There’s a new neurosurgeon in town.
New Dell Medical School chair of neurosurgery Dr. John Kuo has always been around medicine. When he grew up in Taiwan, his dad, a surgeon, ran a clinic on the first floor of his four-story house.
“When I was little, I would look through the stairwell’s portholes to see what my dad did,” Kuo said. “As I got older, I could finally look over the railing to see more.”
Many members of his community and family contracted hepatitis, so his dad sent him to the United States when he was nine years old to prevent him from reaching a similar fate. Inspired by his father’s work, Kuo studied hard to go to a Harvard-MIT joint program for both MD and PhD degrees. Afterwards, he completed his residency at USC and his fellowship in neurosurgery at the University of Toronto.
“Neurosurgery attracted me because the brain affects everything in the body, and neuroscience is primary care for the body,” Kuo said.
Kuo, the first chair of Dell’s Department of Neurosurgery, has lived across the country, from New York to Boston to southern California to Wisconsin. He said his experiences at these places have shaped who he is as a doctor and as a person.
“Geographical location can play a factor in the diseases you see,” Kuo said. “The University of Southern California has a Level 1 Trauma Center where doctors trained for Operation Desert Storm.”
He said that the “controlled chaos” in this trauma center taught him the importance of working with professionals across all disciplines. The nurses in this center had more experience and knowledge than first year interns, and the neurosurgeons had to work with emergency room doctors.
This helped him formulate his own unique multidisciplinary approach to medicine in which many different health professionals work together to provide personalized care, Kuo said. The importance of these various disciplines working together can make all the difference for a patient.
This sentiment is shared by Dr. Clay Johnston, the dean of Dell.
“Kuo is collaborative and works with other disciplines well,” Johnston said. “He is a systems thinker and knows how to approach a system to solve these common health problems.”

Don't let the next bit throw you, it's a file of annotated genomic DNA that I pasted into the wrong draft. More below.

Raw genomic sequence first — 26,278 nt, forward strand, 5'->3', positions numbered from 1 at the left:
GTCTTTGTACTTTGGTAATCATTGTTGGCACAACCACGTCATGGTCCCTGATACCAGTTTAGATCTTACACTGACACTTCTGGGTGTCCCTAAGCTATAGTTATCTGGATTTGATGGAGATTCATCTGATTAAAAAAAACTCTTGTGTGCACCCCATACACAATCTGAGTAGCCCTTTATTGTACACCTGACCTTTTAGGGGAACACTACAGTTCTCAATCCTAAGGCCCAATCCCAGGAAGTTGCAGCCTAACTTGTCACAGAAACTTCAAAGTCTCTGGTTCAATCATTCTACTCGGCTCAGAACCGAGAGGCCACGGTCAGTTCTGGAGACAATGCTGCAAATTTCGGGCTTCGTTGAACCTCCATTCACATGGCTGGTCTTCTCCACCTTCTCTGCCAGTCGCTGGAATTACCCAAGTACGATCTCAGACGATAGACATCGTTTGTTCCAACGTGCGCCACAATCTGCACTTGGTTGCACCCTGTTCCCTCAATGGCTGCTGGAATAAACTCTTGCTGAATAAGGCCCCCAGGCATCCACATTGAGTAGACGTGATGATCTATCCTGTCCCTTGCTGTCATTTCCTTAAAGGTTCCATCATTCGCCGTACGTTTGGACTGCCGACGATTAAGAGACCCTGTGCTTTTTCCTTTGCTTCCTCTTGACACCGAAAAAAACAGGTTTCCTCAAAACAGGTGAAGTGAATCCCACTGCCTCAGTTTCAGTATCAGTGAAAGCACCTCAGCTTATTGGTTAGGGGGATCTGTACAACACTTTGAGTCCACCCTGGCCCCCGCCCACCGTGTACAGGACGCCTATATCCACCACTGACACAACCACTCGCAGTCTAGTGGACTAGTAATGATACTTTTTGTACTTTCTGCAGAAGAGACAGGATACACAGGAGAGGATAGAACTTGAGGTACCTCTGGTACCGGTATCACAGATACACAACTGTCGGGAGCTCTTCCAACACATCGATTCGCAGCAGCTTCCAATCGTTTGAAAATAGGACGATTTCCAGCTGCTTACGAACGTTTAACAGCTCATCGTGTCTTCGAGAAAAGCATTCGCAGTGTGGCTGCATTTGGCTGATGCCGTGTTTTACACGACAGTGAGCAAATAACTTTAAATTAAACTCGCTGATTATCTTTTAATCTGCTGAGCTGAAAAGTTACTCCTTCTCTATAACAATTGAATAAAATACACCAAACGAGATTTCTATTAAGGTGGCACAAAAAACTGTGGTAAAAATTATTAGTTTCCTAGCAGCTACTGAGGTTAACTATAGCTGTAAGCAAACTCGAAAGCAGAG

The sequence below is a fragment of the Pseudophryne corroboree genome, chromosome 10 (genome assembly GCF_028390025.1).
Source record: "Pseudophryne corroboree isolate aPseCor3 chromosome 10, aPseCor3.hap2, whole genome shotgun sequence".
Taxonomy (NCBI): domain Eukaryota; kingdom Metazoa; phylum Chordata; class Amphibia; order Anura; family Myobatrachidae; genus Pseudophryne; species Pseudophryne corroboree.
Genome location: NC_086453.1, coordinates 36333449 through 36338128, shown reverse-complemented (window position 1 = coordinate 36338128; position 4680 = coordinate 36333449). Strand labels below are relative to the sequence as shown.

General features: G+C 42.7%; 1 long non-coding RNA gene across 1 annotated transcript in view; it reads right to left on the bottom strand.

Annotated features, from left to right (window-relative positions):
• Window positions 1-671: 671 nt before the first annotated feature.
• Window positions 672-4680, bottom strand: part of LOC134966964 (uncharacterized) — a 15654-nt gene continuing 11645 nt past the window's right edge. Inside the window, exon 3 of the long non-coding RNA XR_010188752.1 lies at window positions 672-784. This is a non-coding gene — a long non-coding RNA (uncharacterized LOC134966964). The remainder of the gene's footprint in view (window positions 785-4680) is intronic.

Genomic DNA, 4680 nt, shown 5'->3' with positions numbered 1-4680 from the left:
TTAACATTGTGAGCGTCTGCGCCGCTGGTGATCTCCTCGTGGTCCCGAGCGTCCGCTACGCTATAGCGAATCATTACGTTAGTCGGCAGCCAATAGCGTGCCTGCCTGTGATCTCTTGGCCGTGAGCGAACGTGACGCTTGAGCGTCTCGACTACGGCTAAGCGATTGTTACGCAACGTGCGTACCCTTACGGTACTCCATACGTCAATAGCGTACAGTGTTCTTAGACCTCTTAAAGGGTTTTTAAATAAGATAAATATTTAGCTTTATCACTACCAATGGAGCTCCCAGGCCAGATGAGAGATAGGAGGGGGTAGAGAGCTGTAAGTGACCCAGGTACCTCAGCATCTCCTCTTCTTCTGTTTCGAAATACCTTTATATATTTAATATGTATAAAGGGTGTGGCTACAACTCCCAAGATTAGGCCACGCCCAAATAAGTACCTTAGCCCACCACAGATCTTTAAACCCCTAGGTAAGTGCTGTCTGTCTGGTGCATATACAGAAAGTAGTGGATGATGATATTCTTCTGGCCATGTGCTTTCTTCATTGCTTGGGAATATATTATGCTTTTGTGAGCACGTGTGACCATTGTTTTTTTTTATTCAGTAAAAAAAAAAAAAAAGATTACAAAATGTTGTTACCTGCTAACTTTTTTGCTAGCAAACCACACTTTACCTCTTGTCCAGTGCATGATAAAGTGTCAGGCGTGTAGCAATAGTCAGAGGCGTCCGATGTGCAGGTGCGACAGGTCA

Johnston believes that Dell Medical can make the Austin community healthier and stop preventable diseases.
“We hope to stimulate new innovations in medicine, not only here in Austin, but also across the country,” Johnston said.
Dr. Gail Eckhardt, the head of the LIVESTRONG Institute, a cancer research and care center, has talked to Kuo about brain tumors and using the LIVESTRONG Institute to partner with the Department of Neurosurgery in formulating new treatments.
“We hope to research immunology, stem cells and brain tumors, and make biological models of these diseases,” Eckhardt said. “We hope to innovate new techniques in brain surgery to treat these tumors.”
She said she strives to use a ‘think tank’ style approach across disciplines to revolutionize patient care. For example, researchers, pathologists, radiologists and medical oncologists must all work together to help treat a patient.
“Dell Medical can spearhead this movement and change healthcare across the country, and Kuo can lead that,” Eckhardt said. “He will be a great addition to this community.”
Kuo said he was attracted to Dell Medical because as he learned more about Dell Medical School’s mission to innovate healthcare and promote multidisciplinary collaborations, he saw that the doctors and administrators at this hospital were in medicine for the right reasons.
“The creativity of the physicians across the fields at Dell can be used as a model, not only in Austin but also across the world,” Kuo said. “It is embedded in a first-class university, and I want to bring (together) engineers, chemists, nurses and physical therapists like I did in Wisconsin, people outside of what might be thought of as medicine … and work with them to find a solution for neurological diseases like brain cancer or Alzheimer’s disease. I am excited to work at Dell and hope to move healthcare forward.”